I just had a conversation with a friend about his spiritual beliefs. I was talking about Jesus and my friend said that the miracles He performed were from His own mind power. That he had a higher control over his brain than other people. Jesus attributed his miracles to God's power but that's only because he didn't understand where the power came from.
He generally believes that there is a lot of power in oneself and if one will only utilize it and become self actualized one can become god-like.
I responded by talking about my belief in the fall and its effect on humanity. How man is hopelessly flawed and incomplete without Christ. I noted how man's efforts and science have failed to deliver. The world is still wrought with disease and suffering. I'm trying to be brief so I'll not go into the rest of the conversation. How would you have responded and do you have any suggestions on what to bring up the next time we talk about that kind of thing?
It sounds like you're doing a great job talking with your friend! Here are a few thoughts: It might be worth asking your friend, "If Jesus had such incredible control over His brain, including the ability to perform miracles by the sheer power of His mind, then how is it that He was deluded about where His power actually came from?" I would challenge your friend, "If Jesus was so superior to you in mental power and abilities, then why should you think that you know more about where His power came from than He did?" It's a question that deserves a careful answer, I should think.
More generally, however, I would ask your friend why anyone should believe his rather original spin about where Jesus' power came from? Why does he think he's correct? What evidence supports his opinion? Further, why does he reject what the New Testament says about Jesus? Shouldn't the original witnesses to these events have been in a better position to judge what happened than he is? What does he do with the evidence for the historical reliability of the Gospels, etc?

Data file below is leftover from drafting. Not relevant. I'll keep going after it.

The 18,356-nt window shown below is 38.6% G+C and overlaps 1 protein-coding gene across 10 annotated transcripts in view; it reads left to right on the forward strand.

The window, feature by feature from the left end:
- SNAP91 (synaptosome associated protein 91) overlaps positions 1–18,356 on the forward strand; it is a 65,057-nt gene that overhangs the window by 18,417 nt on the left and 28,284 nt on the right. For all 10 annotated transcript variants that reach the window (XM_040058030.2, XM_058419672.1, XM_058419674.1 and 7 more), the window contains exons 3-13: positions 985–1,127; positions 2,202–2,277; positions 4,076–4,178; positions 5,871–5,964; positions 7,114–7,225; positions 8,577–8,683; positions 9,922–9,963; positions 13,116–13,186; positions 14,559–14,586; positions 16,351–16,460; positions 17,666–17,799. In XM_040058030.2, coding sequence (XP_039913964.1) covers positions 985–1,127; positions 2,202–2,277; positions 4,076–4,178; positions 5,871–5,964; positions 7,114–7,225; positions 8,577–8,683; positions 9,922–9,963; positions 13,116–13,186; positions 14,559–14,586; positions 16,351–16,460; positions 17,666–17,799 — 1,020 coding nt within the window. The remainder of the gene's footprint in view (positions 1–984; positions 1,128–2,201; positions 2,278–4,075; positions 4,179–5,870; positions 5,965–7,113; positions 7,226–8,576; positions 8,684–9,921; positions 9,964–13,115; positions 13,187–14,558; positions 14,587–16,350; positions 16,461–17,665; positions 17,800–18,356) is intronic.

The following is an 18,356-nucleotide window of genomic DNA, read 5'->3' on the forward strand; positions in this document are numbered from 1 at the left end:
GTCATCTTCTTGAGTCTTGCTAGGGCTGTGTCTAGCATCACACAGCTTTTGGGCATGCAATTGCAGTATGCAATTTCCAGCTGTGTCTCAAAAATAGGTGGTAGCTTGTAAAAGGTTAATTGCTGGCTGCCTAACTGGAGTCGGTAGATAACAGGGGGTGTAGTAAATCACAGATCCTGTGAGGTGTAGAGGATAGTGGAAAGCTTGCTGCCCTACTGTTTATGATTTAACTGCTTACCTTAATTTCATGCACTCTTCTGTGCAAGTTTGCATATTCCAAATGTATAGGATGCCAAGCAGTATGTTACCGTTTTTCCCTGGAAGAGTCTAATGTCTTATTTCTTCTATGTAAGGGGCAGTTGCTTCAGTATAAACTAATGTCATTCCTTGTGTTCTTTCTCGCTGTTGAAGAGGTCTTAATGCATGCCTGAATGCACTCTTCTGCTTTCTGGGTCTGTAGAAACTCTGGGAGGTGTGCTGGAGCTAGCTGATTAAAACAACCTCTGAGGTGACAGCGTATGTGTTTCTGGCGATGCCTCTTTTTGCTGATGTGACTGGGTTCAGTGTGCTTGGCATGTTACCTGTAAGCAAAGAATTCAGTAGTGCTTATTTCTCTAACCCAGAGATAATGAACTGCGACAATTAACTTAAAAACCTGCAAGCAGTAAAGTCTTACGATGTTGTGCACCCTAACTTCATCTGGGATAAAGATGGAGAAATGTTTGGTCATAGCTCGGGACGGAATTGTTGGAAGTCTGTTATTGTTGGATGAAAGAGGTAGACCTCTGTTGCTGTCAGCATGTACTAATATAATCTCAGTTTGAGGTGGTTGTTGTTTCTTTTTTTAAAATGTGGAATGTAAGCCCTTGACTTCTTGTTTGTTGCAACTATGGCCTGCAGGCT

Finally, if Jesus really died on the cross (which no serious scholar disputes) then how can your friend explain Jesus' greatest recorded miracle—His resurrection from the dead? If Jesus was dead, then how could He have used His brain to accomplish the miracle? If your friend doubts that Jesus rose from the dead, then challenge him to investigate the evidence for himself by reading some good books and articles on the subject. Challenge him to read Lee Strobel's book, The Case for Christ. Or challenge him to read some of William Lane Craig's work on the historicity of the resurrection. Log onto this site and register for free, then search for the following www.reasonablefaith.org:
• Article: The Resurrection of Jesus
• Section: Scholarly Articles/The Historical Jesus (numerous relevant articles).
• Audio-Visuals Page and Debates Page: Dr. Craig also has audio and visual stuff as well as debate transcripts regarding the resurrection here
I have tried to give you some helpful information here. But the most important thing is to share this information with genuine love, compassion and respect. No one likes an intellectual bully. So please be sensitive to the Spirit's guidance.
Hope this helps.
Shalom in Christ,
© 2007 Probe Ministries
About the Author
Michael Gleghorn is a research associate with Probe Ministries. He earned a B.A. in psychology from Baylor University and a Th.M. in systematic theology from Dallas Theological Seminary. He is currently pursuing a Ph.D. in theology from Dallas Theological Seminary. Before coming on staff with Probe, Michael taught history and theology at Christway Academy in Duncanville, Texas. Michael and his wife Hannah have two children. His personal website is michaelgleghorn.com.
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Probe Ministries is a non-profit ministry whose mission is to assist the church in renewing the minds of believers with a Christian worldview and to equip the church to engage the world for Christ. Probe fulfills this mission through our Mind Games conferences for youth and adults, our 3-minute daily radio program, and our extensive Web site at www.probe.org.
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